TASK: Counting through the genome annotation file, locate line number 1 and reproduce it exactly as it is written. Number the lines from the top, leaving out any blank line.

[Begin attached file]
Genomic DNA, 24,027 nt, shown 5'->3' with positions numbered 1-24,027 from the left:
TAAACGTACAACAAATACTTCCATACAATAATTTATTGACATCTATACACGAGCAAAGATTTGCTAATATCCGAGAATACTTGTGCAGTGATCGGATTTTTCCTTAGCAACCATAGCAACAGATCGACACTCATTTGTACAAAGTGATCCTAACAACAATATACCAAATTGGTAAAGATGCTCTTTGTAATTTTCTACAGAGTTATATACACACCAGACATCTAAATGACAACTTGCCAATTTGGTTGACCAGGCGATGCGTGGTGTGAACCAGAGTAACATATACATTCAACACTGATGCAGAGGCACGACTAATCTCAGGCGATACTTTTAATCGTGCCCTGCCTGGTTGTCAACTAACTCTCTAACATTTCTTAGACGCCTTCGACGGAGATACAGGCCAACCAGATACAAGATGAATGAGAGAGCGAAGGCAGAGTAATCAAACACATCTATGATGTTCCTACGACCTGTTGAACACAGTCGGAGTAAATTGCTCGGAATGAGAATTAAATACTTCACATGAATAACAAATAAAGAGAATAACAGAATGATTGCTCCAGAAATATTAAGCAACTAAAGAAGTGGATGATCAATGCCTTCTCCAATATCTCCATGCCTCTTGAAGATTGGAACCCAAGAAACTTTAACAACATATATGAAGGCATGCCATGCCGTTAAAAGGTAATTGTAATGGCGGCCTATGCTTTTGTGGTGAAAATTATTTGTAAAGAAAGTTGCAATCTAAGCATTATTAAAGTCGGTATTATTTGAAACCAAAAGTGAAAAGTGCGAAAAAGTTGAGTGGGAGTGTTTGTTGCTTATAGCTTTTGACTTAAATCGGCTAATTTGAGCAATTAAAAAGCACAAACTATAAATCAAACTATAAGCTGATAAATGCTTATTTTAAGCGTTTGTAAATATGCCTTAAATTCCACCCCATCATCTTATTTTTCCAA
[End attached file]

Genomic DNA, 24,027 nt, shown 5'->3' with positions numbered 1-24,027 from the left: